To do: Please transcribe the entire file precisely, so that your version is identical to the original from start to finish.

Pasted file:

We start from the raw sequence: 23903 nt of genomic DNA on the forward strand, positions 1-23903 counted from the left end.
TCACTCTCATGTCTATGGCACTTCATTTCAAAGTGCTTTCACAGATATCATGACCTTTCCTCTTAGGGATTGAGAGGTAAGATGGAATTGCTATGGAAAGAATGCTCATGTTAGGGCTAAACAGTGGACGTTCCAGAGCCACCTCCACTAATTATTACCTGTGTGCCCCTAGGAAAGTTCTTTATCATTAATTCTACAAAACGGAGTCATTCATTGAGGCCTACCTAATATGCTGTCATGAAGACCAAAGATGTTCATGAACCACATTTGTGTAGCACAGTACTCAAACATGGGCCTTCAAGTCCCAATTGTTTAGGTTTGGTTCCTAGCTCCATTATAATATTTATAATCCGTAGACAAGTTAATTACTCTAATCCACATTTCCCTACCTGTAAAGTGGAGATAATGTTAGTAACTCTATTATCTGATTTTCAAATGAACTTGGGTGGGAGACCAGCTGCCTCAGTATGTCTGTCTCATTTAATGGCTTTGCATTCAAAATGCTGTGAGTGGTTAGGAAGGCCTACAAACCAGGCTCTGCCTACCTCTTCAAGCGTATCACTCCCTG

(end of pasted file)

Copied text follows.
We start from the raw sequence: 23903 nt of genomic DNA on the forward strand, positions 1-23903 counted from the left end.
TCACTCTCATGTCTATGGCACTTCATTTCAAAGTGCTTTCACAGATATCATGACCTTTCCTCTTAGGGATTGAGAGGTAAGATGGAATTGCTATGGAAAGAATGCTCATGTTAGGGCTAAACAGTGGACGTTCCAGAGCCACCTCCACTAATTATTACCTGTGTGCCCCTAGGAAAGTTCTTTATCATTAATTCTACAAAACGGAGTCATTCATTGAGGCCTACCTAATATGCTGTCATGAAGACCAAAGATGTTCATGAACCACATTTGTGTAGCACAGTACTCAAACATGGGCCTTCAAGTCCCAATTGTTTAGGTTTGGTTCCTAGCTCCATTATAATATTTATAATCCGTAGACAAGTTAATTACTCTAATCCACATTTCCCTACCTGTAAAGTGGAGATAATGTTAGTAACTCTATTATCTGATTTTCAAATGAACTTGGGTGGGAGACCAGCTGCCTCAGTATGTCTGTCTCATTTAATGGCTTTGCATTCAAAATGCTGTGAGTGGTTAGGAAGGCCTACAAACCAGGCTCTGCCTACCTCTTCAAGCGTATCACTCCCTG